The OPP said in a statement to The Globe and Mail that the organization takes the matter seriously and has referred it to the Ministry of Community Safety and Correctional Services for investigation.

Asked about the status of that investigation, a ministry spokesperson said they do not publicly discuss confidential human-resources matters.

The OPP stressed that “respect, professionalism and accountability are proud values of our organization.”

It noted that as a member of the Ontario Public Service, it is the Treasury Board Secretariat that negotiates or determines the salary and benefits of all employees of the OPS, including those at the OPP.

Given the continuing proceedings, the OPP noted it could not comment on specifics. Former Commissioner Vince Hawkes did not respond to a request for comment by the Globe.

Commander Silverthorn’s three days on the witness stand were a focal point of the hearing.

The tribunal heard that though she has held the job of provincial commander longer than her three male counterparts, she earns less than them because she is a civilian employee and they are sworn police officers.

The province’s last sunshine list shows Commander Silverthorn earned $181,000 plus taxable benefits in 2017; her male, uniformed counterparts earned about $216,000 plus taxable benefits.

In addition to their rank as provincial commanders, Brad Blair, Rick Barnum and Fern Labelle also hold the distinction of deputy commissioner – a title that is typically reserved for uniformed officers, but is available to civilians through an order in council on a commissioner’s recommendation.

Diane Nagle, a civilian, received the ceremonial appointment, and was named Deputy Commissioner of the OPP in 2000 and held the role for nine years. Wendy Southall also received the order in council – and was both the first woman and first civilian to be named Chief of the Niagara Regional Police Service, serving in the role from 2005 to 2012.

Commander Silverthorn had proposed that the OPP make her a deputy commissioner as well.

“It was an easy remedy,” she said. “It was rejected.”

In the meantime, she told the tribunal, her direct reports who were uniformed officers were making “substantially more” than her.

The primary reason uniformed officers are paid more than civilian employees is because of a section under the Police Services Act that says they can be called to duty at any moment.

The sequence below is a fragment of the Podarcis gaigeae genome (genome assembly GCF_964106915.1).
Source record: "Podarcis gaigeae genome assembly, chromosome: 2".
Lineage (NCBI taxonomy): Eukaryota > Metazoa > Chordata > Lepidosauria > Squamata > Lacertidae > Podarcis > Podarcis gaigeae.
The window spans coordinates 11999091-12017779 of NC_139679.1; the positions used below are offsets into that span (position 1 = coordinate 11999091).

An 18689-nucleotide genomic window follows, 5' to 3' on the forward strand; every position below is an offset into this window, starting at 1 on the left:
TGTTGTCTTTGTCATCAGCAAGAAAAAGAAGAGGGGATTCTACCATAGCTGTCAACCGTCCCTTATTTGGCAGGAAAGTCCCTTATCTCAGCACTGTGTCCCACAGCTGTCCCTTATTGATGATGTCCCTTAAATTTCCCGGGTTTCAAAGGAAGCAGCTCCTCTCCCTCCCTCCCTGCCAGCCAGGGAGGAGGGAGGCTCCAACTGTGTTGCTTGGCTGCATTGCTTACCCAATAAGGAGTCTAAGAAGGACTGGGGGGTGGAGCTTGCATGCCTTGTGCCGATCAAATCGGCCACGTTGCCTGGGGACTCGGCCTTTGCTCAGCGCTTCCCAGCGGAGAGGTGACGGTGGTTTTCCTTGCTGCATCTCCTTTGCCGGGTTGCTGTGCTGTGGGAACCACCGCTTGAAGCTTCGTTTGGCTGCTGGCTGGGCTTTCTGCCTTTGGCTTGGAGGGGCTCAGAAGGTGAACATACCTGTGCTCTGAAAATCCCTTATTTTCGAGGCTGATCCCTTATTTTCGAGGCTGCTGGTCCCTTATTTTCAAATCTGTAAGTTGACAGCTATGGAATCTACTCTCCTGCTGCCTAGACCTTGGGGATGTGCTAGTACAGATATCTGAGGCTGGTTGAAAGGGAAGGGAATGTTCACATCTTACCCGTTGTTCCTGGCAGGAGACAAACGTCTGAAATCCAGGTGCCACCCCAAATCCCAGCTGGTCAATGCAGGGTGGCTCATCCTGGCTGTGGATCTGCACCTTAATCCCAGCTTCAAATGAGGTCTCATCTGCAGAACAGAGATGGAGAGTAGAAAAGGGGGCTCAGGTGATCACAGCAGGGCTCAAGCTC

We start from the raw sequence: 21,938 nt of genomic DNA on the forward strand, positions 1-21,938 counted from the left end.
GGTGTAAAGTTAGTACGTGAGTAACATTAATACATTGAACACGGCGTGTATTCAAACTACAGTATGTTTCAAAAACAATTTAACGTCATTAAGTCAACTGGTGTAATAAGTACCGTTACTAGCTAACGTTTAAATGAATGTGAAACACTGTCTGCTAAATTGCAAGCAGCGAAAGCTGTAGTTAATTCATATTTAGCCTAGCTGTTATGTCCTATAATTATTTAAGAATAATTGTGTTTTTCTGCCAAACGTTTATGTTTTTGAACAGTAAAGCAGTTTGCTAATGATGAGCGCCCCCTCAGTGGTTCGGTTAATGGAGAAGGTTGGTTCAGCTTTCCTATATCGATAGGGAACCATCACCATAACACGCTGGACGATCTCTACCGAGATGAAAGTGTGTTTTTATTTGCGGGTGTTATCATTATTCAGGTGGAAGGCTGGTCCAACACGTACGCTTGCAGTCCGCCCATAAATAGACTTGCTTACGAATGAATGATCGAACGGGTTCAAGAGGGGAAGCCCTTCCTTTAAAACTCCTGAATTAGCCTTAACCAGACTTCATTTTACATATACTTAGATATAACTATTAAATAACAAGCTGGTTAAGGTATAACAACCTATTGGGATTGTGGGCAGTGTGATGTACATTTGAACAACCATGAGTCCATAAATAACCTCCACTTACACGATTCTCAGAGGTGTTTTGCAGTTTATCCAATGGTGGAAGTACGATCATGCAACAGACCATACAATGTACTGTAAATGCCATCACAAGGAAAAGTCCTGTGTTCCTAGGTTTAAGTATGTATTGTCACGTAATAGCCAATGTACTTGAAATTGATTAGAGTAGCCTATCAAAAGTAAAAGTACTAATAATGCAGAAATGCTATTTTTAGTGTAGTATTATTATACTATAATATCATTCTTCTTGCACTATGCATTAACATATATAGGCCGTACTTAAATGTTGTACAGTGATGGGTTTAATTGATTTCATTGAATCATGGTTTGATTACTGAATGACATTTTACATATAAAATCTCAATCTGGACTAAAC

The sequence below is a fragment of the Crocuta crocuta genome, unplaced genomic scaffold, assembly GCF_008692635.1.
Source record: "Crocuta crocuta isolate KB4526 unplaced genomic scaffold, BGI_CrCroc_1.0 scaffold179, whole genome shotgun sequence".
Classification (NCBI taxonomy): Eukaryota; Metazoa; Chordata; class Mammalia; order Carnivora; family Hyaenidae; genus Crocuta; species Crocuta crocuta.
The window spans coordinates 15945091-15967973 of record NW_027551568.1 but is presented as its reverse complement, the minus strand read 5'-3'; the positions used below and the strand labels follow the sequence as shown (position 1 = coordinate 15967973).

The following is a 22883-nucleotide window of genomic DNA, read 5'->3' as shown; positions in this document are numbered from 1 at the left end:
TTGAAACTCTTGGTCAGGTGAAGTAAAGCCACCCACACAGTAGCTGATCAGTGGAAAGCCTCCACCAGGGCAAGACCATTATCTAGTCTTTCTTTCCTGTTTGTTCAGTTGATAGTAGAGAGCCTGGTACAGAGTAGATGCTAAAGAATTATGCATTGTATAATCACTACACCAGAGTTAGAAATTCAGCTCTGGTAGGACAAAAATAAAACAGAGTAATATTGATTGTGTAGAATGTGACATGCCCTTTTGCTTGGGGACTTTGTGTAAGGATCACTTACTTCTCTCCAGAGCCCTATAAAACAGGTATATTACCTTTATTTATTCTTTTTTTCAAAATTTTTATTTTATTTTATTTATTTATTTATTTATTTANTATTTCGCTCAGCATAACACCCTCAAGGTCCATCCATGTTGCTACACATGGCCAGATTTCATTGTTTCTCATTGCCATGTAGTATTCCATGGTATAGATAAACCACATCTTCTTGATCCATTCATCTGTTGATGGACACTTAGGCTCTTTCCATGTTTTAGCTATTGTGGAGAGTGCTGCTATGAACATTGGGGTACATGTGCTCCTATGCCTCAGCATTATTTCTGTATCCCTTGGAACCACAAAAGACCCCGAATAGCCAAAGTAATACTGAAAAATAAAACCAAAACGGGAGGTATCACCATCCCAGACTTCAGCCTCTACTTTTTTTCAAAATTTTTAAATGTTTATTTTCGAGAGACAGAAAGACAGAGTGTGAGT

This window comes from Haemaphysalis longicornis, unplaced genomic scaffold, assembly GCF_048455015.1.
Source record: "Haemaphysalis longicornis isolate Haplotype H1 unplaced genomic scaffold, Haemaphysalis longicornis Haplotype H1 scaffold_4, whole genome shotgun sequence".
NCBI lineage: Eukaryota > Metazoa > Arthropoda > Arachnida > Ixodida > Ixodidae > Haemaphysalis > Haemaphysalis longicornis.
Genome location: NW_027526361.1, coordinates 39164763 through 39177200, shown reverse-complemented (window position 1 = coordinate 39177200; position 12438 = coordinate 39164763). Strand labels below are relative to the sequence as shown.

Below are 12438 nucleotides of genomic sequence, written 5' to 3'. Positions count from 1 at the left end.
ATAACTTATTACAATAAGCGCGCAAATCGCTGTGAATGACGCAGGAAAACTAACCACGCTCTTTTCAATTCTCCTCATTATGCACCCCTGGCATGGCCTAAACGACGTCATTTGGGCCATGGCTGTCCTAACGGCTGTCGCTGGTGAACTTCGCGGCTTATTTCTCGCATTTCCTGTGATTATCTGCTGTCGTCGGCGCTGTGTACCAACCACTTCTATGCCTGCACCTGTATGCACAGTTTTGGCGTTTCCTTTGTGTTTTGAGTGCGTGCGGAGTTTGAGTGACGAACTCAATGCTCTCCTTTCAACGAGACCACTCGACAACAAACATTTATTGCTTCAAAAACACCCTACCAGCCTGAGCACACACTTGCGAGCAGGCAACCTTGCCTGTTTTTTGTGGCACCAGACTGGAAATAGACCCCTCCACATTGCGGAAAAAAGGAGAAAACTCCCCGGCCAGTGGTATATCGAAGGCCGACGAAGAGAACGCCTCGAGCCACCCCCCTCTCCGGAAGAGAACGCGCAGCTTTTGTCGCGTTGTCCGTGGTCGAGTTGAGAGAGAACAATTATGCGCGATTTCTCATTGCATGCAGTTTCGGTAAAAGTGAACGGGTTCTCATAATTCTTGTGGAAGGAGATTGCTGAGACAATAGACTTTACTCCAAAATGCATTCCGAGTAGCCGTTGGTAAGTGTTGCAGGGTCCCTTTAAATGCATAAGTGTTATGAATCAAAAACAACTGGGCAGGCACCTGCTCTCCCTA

But the CAMS applicants argue that, in practice, this does not often occur (and that civilian workers are also sometimes pulled into extra duties, such as the G8). Their concern is that uniformed colleagues working civilian desk jobs are being paid disproportionately more for the same work.

In 2010, Commander Silverthorn and her male counterparts put forward a business case for a pay raise. But when those changes were finally approved and her colleagues secured both a pay increase and pension improvements in 2013, she learned they had dropped her from the proposal.

She testified to being devastated: “I was very disappointed that I wasn’t being compensated equally for performing work of equal value.”

When Vince Hawkes became commissioner the following year, she said he assured her that he supported her quest to achieve the same classification and compensation as her peers. Yet in her testimony, she recalled months – and ultimately, years – of run-around as her requests were ignored or passed on.

“It felt like I was living in an Abbott and Costello movie. Who’s on first, what goes where ... I don’t know, I felt like I was living in a dark comedy,” she said.

During the same period, she said the commissioner went to bat for raises for male counterparts – including a civilian employee who was seeking (and won) a similar salary reclassification to the one she was told was impossible.

“It was such a sharp and unfortunate contrast,” she said. “It wasn’t lost on me that the commissioner was advocating for male counterpart and doing nothing for me.”

In September, she filed a formal complaint against the then-deputy minister of Community Safety and Correctional Services, for discrimination on the basis of sex, and reprisal.

In her testimony, Commander Silverthorn also recalled repeated instances of discrimination and inappropriate comments throughout her time with the service.

A superior who asked her to babysit his kids. A commissioner who joked (at an event to commemorate the service’s first female graduating class) about bringing back skirts and purses as part of the uniform. Casual use of derogatory language.

“I am deeply disappointed that the culture of my organization is one of bullying, harassment, and that it’s beyond condoned – it’s rewarded,” Commander Silverthorn said.